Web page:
Also, it now turns out that programmable blending is coming to a D3D near us, soon. Thank fuck for that, it's only been about 10 years we've been talking about it. Putting something more substantial than atomics close to VRAM is going to become pretty important soon. So I might have to revise my opinion that CUs probably won't appear inside the base logic.

    Which then raises the question: is a host die at the centre of a set of "nexgen" memories with graphics logic in their base dies still going to have shader engines? The estimates for power/area in the paper at the 16nm node seem pretty decent. A set of 4 of these nexgen memories, without a host die, will be too slow for 2018. Would 8 of these nexgen memories be fast enough?

    There would still need to be a display controller, PCI Express switch etc.
     
  7. Jawed

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    I don't know how peaky the host<->nexgen bandwidth consumption would be and whether it would be possible to get away with a reduction in bandwidth for that link.

    That's why I described the architecture in terms of distributed L2. A crossbar within the host is implicit.

    As far as I can tell the HBM family of standards is for the stack of memory dies. What the base die does, apart from connecting to that stack, is up to whoever makes the base die. So the connection host<->nexgen would be entirely proprietary.

    I dare say this is the genius of the HBM standard.

    I don't think latency is the top-most priority for GPU L2. L1<->L2 traffic obviously costs more power if off-die, and we have no way to assess this traded against intra-stack power.

    But I'm afraid to say, now that programmable blending is looking likely, soon, I have to admit that some kind of generic compute in the nexgen memories is hard to argue against.

    GCN L2 is already distributed on the far side of a crossbar, so I'm not sure what's different...
     
  8. silent_guy

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    I don't think this is true.

    The standard specifies the interface to the stack, but doesn't say whether or not to use a separate non-memory base die. It can be made to work with or without base die.
     
  9. Jawed

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    Sorry, "would" in that sentence is misleading. "Would" in the context of a design that uses custom base dies. Or "could" in the context of HBM, generally.

    Obviously custom base dies change the cost equation...
     
  10. Ext3h

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    Just a random thought, but I got to ask:

    How plausible is it, that Navi is going to drop most internal cross bars as well as the central memory controller in favor of AMD's Coherent Fabric?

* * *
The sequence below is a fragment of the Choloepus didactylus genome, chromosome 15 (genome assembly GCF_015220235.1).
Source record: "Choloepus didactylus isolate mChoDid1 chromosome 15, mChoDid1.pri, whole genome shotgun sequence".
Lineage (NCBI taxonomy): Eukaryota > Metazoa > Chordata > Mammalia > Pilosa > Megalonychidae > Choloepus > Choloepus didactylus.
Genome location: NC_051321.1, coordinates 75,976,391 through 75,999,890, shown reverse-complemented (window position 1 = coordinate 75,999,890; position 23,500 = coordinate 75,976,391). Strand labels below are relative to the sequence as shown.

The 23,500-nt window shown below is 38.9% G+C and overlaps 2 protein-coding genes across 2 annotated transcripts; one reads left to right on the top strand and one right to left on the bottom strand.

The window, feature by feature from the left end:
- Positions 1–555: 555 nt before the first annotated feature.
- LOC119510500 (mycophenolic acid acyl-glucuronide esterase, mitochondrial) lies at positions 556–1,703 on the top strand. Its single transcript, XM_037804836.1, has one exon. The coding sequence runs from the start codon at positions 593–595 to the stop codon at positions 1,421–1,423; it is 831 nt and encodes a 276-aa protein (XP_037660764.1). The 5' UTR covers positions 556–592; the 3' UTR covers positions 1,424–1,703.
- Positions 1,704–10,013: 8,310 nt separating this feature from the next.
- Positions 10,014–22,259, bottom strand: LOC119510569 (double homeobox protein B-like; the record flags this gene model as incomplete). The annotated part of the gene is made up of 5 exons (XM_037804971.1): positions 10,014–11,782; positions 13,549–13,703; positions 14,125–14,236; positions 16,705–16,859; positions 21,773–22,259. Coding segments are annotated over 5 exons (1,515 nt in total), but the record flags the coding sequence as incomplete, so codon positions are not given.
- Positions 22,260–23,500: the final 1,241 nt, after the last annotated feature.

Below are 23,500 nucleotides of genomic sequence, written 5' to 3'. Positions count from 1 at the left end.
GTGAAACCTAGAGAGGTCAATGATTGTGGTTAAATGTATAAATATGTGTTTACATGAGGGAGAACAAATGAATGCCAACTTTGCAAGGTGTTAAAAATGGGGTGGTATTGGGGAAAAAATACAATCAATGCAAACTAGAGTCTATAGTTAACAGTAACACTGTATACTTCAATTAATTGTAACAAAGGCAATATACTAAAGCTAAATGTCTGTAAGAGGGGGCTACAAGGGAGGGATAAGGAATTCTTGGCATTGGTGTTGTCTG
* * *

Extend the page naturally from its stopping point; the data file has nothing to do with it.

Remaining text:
Next gen memory might actually connect directly to the fabric as well, think of it as localized memory controllers.
     
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  11. 3dilettante

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    There is a paper on the use of the interposer to provide the routing path for a multicore chip's interconnect.
    http://www.eecg.toronto.edu/~enright/micro14-interposer.pdf

    Current bump pitch is somewhat worse than they assume, and the internal data paths for GPUs are far wider than the network put forward. A naive implementation already consumed too much area, so the concentrated network with fewer drops to the interposer was needed in order to leave sufficient area not dedicated to the interconnect to make things worthwhile.
    The current GPU networks have cache slices that move data in 64 byte chunks, with many clients sporting data stops of that width.

    One of Intel's objections to the current way of implementing 2.5D is that the pitch is an order of magnitude (possibly more) more coarse than it needs to be. Those selling interposers promise they could get better someday.

    There are other methods than the copper pillar and microbump method, although that is the one that appears to have reached some level of commercial viability for 2.5D. I've seen other tech like tungsten pillars, or close-proximity signalling that might help with the pitch problem. The latter would need an active interposer of some sort.
     
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  12. Ext3h

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    I'm not sure it's actually going to be a 2.5D design, besides, there is already GMI for chip interconnects, bridging in between on-die Coherent Fabric networks if I haven't misunderstood that.

    I could e.g. imagine that a each shader engine is directly connected to the Coherent Fabric (only), replacing the cross bars currently spanning multiple engines entirely.

    As long as the unified fabric features proper routing and efficient switching, I wouldn't expect all too many issues/overhead with such an approach, the gains from keeping most of the traffic "local" can be kept.

    But let's step this up with an example: What if the geometry processors would be able to stream geometry via to interconnect to rasterizers not even physically placed on the same die? An arbitrary number of units addressable directly if needed? No more DMA/XDMA, just a single virtual fabric with a global, unified address space?